On the other hand, things could actually go bad, so much so that my project site could be shut down and investigation carried out due to incidents or accidents. In some locations, I am exposed to some unforeseen circumstances, especially security issues in the volatile Niger Delta region. It can also be emotionally devastating when you lose a worker in the line of duty due to safety negligence; so, it is a serious matter. We take safety very seriously and are mindful of everything we do in a project site.
Why was it important for you to change careers, after all, banking was also lucrative?
For me, banking in Nigeria is not interesting and impactful. For that singular reason, there was a need for me to change my career path. I hated that job but I was stuck in it for about seven years. However, at my entry point, I had given myself a five-year target to leave the industry but I was too scared for a change. I ended up with two extra years.
In 2011, I was so determined to leave the job so much so that I wanted any other job, no matter how little the salary would be. I knew that it was time for me to move on. I believe that, in life, its either you move by yourself or something will move you, but you must move. In all, I was quite positive while jumping out. I couldn’t be lazy because I knew it was for a purpose. Your thoughts either have you excel or fail you in life.
After this career move, people constantly tell me how lucky to have taken this leap. I would agree with them but I never waited for the defining moment to happen because it is already happening. I believe that my positive vibes gave me the leap. Even though I waited for long before permitting myself to try my hands on a new venture. There was a silent voice that kept saying that I would impact more on people than what I was doing in banking.
Occupational health and safety officers may not be well paid as they should be in Nigeria but it is more fulfilling. I derive joy in interacting with people. This is a career that influences people and our environment positively.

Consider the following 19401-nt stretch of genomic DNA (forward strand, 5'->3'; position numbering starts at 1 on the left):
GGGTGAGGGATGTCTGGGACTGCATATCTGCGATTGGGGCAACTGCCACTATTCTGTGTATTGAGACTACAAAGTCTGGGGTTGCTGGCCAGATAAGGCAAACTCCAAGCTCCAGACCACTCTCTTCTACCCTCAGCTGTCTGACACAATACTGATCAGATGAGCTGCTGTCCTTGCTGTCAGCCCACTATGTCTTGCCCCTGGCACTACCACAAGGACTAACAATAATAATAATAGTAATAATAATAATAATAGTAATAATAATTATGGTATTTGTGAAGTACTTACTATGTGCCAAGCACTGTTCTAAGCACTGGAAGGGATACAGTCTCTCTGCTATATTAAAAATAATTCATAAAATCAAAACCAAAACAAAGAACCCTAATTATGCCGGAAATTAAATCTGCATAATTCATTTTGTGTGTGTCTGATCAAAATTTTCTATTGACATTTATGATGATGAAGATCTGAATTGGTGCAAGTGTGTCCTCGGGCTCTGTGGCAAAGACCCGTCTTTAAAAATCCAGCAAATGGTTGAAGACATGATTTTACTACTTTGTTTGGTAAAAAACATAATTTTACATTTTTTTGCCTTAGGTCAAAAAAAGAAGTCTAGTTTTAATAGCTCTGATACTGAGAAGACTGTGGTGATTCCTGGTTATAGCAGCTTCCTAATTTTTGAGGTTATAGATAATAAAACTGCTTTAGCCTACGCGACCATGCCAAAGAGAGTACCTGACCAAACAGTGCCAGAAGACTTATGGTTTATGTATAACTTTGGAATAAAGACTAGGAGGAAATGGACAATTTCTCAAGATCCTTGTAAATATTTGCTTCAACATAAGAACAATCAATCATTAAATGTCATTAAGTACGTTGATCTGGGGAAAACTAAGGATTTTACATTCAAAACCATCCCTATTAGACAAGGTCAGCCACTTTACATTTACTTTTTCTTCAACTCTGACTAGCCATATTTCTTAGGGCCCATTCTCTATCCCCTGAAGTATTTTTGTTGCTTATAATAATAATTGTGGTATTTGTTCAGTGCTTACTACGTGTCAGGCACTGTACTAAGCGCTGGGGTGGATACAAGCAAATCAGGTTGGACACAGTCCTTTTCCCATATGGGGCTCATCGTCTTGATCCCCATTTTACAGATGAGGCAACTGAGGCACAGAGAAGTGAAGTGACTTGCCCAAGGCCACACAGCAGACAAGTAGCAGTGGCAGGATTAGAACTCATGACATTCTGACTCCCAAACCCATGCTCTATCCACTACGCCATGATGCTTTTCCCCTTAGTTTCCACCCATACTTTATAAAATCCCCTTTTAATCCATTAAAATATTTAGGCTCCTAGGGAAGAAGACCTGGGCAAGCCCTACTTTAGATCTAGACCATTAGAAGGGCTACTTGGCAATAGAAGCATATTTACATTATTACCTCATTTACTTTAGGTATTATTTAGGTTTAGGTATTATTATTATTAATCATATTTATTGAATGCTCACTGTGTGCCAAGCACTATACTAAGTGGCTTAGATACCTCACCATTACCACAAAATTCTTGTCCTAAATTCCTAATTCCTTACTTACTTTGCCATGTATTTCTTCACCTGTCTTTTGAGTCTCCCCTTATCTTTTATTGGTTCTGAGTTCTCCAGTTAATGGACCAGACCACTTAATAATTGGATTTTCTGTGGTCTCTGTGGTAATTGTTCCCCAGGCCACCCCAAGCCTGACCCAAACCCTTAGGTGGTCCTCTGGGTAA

In occupational health and safety, “be your brother’s keeper’’ is our watchword. Career success cannot be solely evaluated by your take-home pay, rather, it is your passion and personal fulfillment that matter.
Do you regret leaving banking?
I have never regretted my career switch for a second. I am more contented now than ever before. I look at a bigger picture ahead and I know that I have a whole life ahead of me so I aim higher in the industry. My mission is to take my space in this universe and make it count positively. First, I am a human, a unique being and a woman, so if I don’t play my role then I can’t resornate the voice I possess as a woman. I have refused to click on the switch of a backseat as expected by society or my male counterparts. This path has exposed me to other unharnessed potentials I never imagined such as HSE officer
It is all about self-development to compete in the local and international labour markets. More hands-on job experience is vital in growing up the ladder of success. I get distressed, sometimes, by the discomfort in the field but, with a clear vision, I am inspired to do more. There is no successful person in life with an easy past.
What does your job as a safety officer entail?
My job as a safety coordinator is tasking. Essentially, it has to do with people’s life, environment and also people’s means of livelihood. If something goes wrong with any of them, I would be responsible and so I must see that everything goes well and communicate effectively to the entire team.
From your personal experience in banking and your field now, do you think women are marginalised in the workplace?
I would like to go contrary to the popular belief that women are marginalised in the workplace. Remarkably, women all around the world are doing well in various fields, not with agitation but a complete sense of hard work. They are pushing beyond limits. I believe nobody is marginalised. You only choose where to be. It is either to take the lead or the backseat. It all starts with you trusting your inner voice, ideas, honesty, and your ability to find your way. I always believe that there isa space for everyone in the universe, so it is a choice to take up yours and make good use of it or fearfully forfeit it all because you don’t want to be teased by others when you fail.
The sky is wide enough for every bird to fly. I implore women to take a chance, stand up and take their rightful place. Nature abhors a vacuum.
We should always bear in mind that we are created for a purpose. Every woman should look inwards to find her unique potential and gladly live it to the fullest such that, in the long run, you will be happier you did, just like I am today.